As I read the film, surfaces are complete in themselves and attempts to get inside are redundancies—these are the dominant themes of the film. To the complete woman, that is, the woman with something in her center, man and marriage are as redundant as a brassiere. Similarly, film is complete in itself. “Fragments” without conclusion, outcome, plot, or characterization are film in and of itself, pure film. Perhaps we could say Godard is illustrating some of the French postmodern claims about language: that signifiers, words, refer only to other signifiers, not to signified, meanings. Surfaces lead only to other surfaces. A film refers only to film.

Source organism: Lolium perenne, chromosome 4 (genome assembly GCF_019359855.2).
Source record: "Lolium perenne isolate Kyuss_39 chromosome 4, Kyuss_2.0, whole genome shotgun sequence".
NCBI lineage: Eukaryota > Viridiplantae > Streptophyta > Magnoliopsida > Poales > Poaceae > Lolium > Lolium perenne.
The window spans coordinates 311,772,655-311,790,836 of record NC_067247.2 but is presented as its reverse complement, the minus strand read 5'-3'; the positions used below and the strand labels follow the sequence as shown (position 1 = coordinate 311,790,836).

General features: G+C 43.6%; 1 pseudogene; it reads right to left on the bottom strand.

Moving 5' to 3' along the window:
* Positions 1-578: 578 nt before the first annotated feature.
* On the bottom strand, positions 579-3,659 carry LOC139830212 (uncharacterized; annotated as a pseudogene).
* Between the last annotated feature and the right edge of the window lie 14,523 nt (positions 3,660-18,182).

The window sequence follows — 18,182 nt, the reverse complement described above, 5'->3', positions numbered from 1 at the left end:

Yet, as when we know the film is only a fleeting thing projected on a bedsheet, film itself is a redundancy. This is a film that criticizes the very idea of film. Images are redundant, superfluous. What counts is what is, and any image is a flight from that. When the final, redundant “The End” appears on the screen, I hear Godard, through Charlotte, saying, “This is extra. This is unnecessary. But so was the first time and so was the whole film.” This is a movie about a movie’s being only a long series of surfaces.

    But it is also a movie about a woman who is pregnant and who doesn’t know whether by her lover or by her husband. What is inside remains mysterious and elusive compared to what we see on the screen, surfaces.